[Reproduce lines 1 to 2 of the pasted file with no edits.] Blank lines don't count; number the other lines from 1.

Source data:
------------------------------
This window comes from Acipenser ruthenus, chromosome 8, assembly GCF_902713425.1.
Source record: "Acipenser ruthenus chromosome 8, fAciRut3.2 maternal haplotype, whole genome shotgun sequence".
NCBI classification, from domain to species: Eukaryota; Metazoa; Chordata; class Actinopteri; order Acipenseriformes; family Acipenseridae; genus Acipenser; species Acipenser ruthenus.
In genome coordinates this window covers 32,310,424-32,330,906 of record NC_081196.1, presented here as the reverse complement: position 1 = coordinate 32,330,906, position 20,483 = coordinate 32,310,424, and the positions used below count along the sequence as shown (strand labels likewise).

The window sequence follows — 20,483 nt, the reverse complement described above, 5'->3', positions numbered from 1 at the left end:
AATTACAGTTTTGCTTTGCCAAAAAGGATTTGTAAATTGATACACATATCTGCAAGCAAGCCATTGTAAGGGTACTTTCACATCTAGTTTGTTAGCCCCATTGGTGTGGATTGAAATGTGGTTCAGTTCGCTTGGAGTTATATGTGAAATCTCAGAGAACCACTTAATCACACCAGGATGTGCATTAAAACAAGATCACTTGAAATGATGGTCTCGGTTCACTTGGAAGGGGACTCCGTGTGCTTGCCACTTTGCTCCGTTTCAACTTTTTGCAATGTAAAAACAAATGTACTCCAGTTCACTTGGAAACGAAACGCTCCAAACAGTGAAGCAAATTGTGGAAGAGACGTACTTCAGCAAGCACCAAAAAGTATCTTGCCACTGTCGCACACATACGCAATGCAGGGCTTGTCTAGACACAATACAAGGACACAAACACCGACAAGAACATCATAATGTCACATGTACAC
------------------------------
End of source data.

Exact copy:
This window comes from Acipenser ruthenus, chromosome 8, assembly GCF_902713425.1.
Source record: "Acipenser ruthenus chromosome 8, fAciRut3.2 maternal haplotype, whole genome shotgun sequence".